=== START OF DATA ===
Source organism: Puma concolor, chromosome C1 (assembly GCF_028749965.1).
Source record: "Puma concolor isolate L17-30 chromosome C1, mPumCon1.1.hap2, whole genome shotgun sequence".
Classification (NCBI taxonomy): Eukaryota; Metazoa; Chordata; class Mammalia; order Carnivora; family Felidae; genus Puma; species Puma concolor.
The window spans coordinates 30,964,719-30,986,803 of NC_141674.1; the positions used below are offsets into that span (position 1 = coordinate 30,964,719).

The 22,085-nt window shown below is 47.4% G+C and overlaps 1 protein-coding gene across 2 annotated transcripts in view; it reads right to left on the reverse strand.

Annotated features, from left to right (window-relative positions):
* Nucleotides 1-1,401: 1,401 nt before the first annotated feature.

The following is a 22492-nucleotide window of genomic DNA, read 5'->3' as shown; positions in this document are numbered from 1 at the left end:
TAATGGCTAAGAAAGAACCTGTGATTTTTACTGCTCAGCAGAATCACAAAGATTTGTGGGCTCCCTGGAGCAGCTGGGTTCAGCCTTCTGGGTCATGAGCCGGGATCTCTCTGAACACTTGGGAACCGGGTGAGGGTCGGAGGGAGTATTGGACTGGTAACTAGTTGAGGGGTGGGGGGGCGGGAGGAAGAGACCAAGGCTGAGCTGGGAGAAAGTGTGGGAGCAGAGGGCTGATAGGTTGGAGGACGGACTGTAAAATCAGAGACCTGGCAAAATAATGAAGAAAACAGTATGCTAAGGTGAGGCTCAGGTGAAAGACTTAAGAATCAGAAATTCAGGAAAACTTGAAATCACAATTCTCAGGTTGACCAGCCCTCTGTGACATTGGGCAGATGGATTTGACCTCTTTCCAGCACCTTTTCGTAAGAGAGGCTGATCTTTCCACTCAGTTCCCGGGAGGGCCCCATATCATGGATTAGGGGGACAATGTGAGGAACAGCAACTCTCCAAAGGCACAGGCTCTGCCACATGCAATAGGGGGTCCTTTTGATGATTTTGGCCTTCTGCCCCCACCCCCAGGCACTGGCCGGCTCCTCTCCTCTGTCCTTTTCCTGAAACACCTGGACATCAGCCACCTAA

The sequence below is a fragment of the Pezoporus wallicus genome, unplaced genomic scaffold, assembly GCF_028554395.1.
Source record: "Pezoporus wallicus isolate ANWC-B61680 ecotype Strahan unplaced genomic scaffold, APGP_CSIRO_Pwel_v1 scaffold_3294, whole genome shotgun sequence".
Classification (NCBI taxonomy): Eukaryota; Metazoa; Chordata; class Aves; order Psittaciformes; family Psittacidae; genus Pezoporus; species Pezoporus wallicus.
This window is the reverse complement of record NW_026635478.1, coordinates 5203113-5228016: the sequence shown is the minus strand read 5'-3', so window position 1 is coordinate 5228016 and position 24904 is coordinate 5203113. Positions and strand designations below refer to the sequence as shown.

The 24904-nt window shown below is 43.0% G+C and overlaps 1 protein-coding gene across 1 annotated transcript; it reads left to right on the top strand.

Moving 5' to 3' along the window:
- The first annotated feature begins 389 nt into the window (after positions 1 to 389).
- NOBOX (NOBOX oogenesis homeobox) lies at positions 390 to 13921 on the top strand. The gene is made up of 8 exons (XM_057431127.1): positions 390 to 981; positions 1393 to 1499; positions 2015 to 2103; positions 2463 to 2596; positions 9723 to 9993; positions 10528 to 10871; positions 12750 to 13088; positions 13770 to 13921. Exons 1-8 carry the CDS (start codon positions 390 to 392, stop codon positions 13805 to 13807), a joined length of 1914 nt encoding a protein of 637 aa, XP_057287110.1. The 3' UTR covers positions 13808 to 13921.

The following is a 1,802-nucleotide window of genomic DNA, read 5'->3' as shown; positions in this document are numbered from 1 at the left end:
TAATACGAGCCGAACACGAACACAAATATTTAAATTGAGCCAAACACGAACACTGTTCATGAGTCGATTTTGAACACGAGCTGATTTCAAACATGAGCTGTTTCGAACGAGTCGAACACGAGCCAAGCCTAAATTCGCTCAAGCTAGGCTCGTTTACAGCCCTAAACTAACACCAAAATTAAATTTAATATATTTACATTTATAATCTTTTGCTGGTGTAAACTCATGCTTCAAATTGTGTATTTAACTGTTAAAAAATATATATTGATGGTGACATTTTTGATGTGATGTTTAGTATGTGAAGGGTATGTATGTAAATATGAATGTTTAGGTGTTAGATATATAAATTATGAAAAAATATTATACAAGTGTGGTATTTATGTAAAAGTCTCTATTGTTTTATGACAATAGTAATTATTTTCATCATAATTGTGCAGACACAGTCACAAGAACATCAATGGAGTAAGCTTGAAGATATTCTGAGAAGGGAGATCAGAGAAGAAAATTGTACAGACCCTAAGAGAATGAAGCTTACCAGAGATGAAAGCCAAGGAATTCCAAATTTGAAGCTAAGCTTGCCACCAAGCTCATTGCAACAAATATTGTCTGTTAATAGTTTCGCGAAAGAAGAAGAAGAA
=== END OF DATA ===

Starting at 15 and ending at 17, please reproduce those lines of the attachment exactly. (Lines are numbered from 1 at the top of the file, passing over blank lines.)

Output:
Moving 5' to 3' along the window:
- The first annotated feature begins 389 nt into the window (after positions 1 to 389).
- NOBOX (NOBOX oogenesis homeobox) lies at positions 390 to 13921 on the top strand. The gene is made up of 8 exons (XM_057431127.1): positions 390 to 981; positions 1393 to 1499; positions 2015 to 2103; positions 2463 to 2596; positions 9723 to 9993; positions 10528 to 10871; positions 12750 to 13088; positions 13770 to 13921. Exons 1-8 carry the CDS (start codon positions 390 to 392, stop codon positions 13805 to 13807), a joined length of 1914 nt encoding a protein of 637 aa, XP_057287110.1. The 3' UTR covers positions 13808 to 13921.